With mobile marketing an increasingly important part of midmarket advertising, Nokia and Intuit announce a partnership.
Business and financial management solutions specialist Intuit and
mobile communications giant Nokia announced an alliance to develop and
deliver a new mobile and Web-based marketing service for small to
medium-size businesses around the world. The first market launch
of the service is expected in the fourth quarter of 2010, the companies
announced through a joint statement, when further details will be made
available at that time.
Nokia is the world's largest mobile device manufacturer as well as a
provider of digital mapping and navigation services, covering more than
70 countries in over 45 languages; there are more than 1.3 billion
Nokia mobile devices in use around the world. Inuit is known for
developing solutions to help small businesses improve their bottom line
with offerings such as QuickBooks and Intuit Websites.
Intuit global business division president Alex Lintner said small
businesses need every advantage to stay ahead of the pack in today's
competitive environment. "We plan to offer them a way to strengthen
customer relationships, through targeted communications that increase
sales by delivering more customer visits," he said. "We're applying the
same proven formula we've used with QuickBooks to help small businesses
succeed by better serving their customers. We are thrilled to partner
with Nokia to bring our respective areas of expertise to bear in
developing this revolutionary service."
Robert Andersson, senior vice president and head of corporate alliances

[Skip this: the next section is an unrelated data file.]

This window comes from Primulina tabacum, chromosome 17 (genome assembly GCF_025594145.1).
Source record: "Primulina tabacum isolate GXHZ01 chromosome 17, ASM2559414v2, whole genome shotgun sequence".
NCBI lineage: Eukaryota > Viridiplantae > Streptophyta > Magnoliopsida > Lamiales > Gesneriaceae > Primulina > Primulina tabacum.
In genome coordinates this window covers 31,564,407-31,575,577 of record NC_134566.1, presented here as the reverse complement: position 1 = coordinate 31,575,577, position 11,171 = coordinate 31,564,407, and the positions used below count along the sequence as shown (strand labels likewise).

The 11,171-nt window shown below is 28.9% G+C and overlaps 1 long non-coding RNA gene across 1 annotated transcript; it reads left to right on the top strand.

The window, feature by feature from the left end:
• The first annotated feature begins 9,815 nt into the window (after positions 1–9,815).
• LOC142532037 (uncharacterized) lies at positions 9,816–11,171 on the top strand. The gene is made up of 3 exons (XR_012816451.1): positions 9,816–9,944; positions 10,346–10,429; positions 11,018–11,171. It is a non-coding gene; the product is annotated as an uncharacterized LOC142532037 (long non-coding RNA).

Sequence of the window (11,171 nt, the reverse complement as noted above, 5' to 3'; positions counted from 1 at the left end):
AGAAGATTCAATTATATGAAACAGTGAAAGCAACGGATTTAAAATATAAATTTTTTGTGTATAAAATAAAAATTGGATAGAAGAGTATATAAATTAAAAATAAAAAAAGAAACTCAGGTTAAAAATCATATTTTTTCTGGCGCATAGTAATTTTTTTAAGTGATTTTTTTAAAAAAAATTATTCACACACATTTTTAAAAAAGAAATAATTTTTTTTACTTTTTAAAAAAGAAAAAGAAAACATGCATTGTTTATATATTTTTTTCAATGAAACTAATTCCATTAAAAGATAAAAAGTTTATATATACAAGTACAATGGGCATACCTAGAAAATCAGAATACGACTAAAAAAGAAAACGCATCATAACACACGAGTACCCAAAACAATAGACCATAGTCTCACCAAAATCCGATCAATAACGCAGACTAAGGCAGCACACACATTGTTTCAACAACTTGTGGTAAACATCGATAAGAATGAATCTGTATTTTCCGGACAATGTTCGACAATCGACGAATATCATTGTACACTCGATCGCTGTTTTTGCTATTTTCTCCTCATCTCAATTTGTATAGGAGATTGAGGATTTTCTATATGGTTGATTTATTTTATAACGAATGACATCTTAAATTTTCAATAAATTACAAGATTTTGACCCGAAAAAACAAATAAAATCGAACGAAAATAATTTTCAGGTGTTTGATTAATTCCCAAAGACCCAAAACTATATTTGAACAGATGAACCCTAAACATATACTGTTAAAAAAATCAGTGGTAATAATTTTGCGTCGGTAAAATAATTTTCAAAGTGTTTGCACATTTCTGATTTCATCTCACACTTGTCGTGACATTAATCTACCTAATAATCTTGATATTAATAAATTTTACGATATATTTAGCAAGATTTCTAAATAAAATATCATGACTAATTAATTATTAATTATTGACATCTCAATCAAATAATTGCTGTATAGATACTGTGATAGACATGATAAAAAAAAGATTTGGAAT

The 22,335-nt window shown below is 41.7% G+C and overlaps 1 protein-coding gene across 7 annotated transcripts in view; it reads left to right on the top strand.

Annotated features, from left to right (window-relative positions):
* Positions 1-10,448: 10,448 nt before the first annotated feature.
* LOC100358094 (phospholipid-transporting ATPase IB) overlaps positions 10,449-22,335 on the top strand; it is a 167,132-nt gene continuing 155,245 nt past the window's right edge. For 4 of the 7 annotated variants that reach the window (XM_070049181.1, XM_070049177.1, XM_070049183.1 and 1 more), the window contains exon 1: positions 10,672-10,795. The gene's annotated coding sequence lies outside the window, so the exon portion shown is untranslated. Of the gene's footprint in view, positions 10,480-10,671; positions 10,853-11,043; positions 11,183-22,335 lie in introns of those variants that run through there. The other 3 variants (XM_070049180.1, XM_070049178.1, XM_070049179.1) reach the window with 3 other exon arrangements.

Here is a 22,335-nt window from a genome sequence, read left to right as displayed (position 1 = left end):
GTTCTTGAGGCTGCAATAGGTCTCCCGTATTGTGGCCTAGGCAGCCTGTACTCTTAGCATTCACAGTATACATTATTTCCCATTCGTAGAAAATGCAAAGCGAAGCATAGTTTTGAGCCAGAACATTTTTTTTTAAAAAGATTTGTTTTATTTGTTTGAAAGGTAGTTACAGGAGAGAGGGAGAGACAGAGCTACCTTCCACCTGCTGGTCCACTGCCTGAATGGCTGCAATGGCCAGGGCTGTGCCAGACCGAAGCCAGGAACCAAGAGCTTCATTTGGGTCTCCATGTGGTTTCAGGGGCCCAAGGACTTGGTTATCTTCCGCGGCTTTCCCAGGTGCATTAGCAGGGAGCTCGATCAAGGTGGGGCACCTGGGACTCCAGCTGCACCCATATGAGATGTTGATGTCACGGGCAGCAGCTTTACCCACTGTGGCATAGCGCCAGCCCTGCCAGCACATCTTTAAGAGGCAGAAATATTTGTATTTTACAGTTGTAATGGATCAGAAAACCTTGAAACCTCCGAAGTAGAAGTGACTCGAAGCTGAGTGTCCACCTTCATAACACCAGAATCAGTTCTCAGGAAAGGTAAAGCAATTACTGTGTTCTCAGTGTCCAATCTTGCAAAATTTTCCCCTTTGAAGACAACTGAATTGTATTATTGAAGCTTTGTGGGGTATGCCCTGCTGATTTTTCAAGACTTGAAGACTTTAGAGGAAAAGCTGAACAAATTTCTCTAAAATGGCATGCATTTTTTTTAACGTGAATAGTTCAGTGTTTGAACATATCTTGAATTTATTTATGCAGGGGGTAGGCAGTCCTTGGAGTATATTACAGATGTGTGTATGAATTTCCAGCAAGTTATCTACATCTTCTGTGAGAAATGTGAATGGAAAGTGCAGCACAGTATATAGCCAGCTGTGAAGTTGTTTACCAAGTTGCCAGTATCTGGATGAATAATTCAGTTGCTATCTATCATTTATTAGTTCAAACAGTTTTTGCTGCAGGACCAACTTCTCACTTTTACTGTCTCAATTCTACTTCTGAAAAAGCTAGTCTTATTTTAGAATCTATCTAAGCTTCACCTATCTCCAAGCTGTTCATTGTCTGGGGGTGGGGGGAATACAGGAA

and business development at Nokia, called the alliance a "significant
step" that he expects would create future growth opportunities.
"Working with Intuit, we are developing a breakthrough service to help
small businesses deepen relationships with their customers, leveraging
our expertise in mobile and location based services," he said. "We
believe this will benefit consumers too, by helping them find their
favourite products and services in the right place, at the right time
and at the best price."
The Better Business Bureau, an organization of businesses
supporting consumer rights, offers small businesses tips on how to
effectively market in the mobile age, calling mobile marketing an
increasingly effective way for small business owners to tap into a
younger customer base. According to a recent survey by JiWire, more
than 50 percent of mobile users would like to receive location-specific
advertising; another 39 percent would like to receive location-based
"Lacking the time, know-how and money to launch an effective online
marketing strategy can make many small business owners neglect the
whole endeavor," said Alison Southwick, BBB spokesperson. "The good
news about mobile marketing is that you don't necessarily need to
dedicate a lot of time or money into a campaign to reap some rewards."
The organization recommends employing social networking site
Foursquare--which boasts 3 million users-- a mobile app that allows you
to "check in" at locations, including businesses, which tells other
Foursquare users where businesses are. The BBB also recommended
Facebook and Yelp, another social networking site the organization said
is well suited for small businesses.
Yelp allows users to post reviews of businesses, services, locations
and events. According to the company, 33 million people visited the
site in June 2010. In addition to the website, Yelp also provides a
mobile version with an interactive map and allows users to "check in"
at locations. After "unlocking" their location, businesses can offer
coupons through Yelp, update business information and promote events.
Timothy Doherty, research analyst for SMB mobility at IT research firm
IDC, said small businesses have a strong appetite for tools that can
help them reach their customers and attract new ones. "There is a real
opportunity for cost effective solutions that allow small businesses to
proactively target the mobile customer with highly contextual offerings
based on location and past purchase behavior," he said.